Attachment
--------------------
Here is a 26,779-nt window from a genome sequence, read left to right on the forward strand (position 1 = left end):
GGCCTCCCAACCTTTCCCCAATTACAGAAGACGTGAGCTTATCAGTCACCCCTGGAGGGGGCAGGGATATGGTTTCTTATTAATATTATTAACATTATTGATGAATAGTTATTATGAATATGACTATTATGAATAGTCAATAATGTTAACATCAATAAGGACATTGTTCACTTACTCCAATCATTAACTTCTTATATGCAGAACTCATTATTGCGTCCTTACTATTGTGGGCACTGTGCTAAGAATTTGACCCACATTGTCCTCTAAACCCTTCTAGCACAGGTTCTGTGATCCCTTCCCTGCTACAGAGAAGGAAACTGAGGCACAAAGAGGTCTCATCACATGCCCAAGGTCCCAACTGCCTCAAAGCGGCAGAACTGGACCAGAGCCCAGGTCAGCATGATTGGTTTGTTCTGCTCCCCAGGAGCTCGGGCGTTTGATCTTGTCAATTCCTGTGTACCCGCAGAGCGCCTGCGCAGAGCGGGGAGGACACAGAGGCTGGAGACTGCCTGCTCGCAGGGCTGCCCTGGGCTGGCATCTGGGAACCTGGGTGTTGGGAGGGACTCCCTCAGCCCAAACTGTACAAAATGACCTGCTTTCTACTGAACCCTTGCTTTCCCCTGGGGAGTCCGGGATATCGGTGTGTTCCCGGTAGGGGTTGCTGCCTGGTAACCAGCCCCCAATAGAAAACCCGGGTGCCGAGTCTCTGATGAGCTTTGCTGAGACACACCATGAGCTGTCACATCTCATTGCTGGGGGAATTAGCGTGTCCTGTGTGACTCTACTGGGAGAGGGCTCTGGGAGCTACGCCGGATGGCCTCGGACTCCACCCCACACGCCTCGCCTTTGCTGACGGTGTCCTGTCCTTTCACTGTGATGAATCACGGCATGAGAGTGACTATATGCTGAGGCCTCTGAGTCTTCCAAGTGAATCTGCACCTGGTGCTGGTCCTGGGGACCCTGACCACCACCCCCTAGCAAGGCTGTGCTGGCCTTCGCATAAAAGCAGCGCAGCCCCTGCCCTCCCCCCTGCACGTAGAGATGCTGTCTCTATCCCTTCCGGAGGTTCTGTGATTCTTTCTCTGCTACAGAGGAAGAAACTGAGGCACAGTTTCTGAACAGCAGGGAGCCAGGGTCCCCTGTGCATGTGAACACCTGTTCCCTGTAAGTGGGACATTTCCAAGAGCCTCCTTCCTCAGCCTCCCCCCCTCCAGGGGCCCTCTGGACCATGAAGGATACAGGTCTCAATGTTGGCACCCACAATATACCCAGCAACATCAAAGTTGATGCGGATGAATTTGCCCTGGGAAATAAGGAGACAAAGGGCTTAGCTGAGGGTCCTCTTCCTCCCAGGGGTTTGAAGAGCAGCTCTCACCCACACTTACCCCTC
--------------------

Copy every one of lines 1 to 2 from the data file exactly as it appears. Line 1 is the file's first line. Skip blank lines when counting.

Here is a 26,779-nt window from a genome sequence, read left to right on the forward strand (position 1 = left end):
GGCCTCCCAACCTTTCCCCAATTACAGAAGACGTGAGCTTATCAGTCACCCCTGGAGGGGGCAGGGATATGGTTTCTTATTAATATTATTAACATTATTGATGAATAGTTATTATGAATATGACTATTATGAATAGTCAATAATGTTAACATCAATAAGGACATTGTTCACTTACTCCAATCATTAACTTCTTATATGCAGAACTCATTATTGCGTCCTTACTATTGTGGGCACTGTGCTAAGAATTTGACCCACATTGTCCTCTAAACCCTTCTAGCACAGGTTCTGTGATCCCTTCCCTGCTACAGAGAAGGAAACTGAGGCACAAAGAGGTCTCATCACATGCCCAAGGTCCCAACTGCCTCAAAGCGGCAGAACTGGACCAGAGCCCAGGTCAGCATGATTGGTTTGTTCTGCTCCCCAGGAGCTCGGGCGTTTGATCTTGTCAATTCCTGTGTACCCGCAGAGCGCCTGCGCAGAGCGGGGAGGACACAGAGGCTGGAGACTGCCTGCTCGCAGGGCTGCCCTGGGCTGGCATCTGGGAACCTGGGTGTTGGGAGGGACTCCCTCAGCCCAAACTGTACAAAATGACCTGCTTTCTACTGAACCCTTGCTTTCCCCTGGGGAGTCCGGGATATCGGTGTGTTCCCGGTAGGGGTTGCTGCCTGGTAACCAGCCCCCAATAGAAAACCCGGGTGCCGAGTCTCTGATGAGCTTTGCTGAGACACACCATGAGCTGTCACATCTCATTGCTGGGGGAATTAGCGTGTCCTGTGTGACTCTACTGGGAGAGGGCTCTGGGAGCTACGCCGGATGGCCTCGGACTCCACCCCACACGCCTCGCCTTTGCTGACGGTGTCCTGTCCTTTCACTGTGATGAATCACGGCATGAGAGTGACTATATGCTGAGGCCTCTGAGTCTTCCAAGTGAATCTGCACCTGGTGCTGGTCCTGGGGACCCTGACCACCACCCCCTAGCAAGGCTGTGCTGGCCTTCGCATAAAAGCAGCGCAGCCCCTGCCCTCCCCCCTGCACGTAGAGATGCTGTCTCTATCCCTTCCGGAGGTTCTGTGATTCTTTCTCTGCTACAGAGGAAGAAACTGAGGCACAGTTTCTGAACAGCAGGGAGCCAGGGTCCCCTGTGCATGTGAACACCTGTTCCCTGTAAGTGGGACATTTCCAAGAGCCTCCTTCCTCAGCCTCCCCCCCTCCAGGGGCCCTCTGGACCATGAAGGATACAGGTCTCAATGTTGGCACCCACAATATACCCAGCAACATCAAAGTTGATGCGGATGAATTTGCCCTGGGAAATAAGGAGACAAAGGGCTTAGCTGAGGGTCCTCTTCCTCCCAGGGGTTTGAAGAGCAGCTCTCACCCACACTTACCCCTC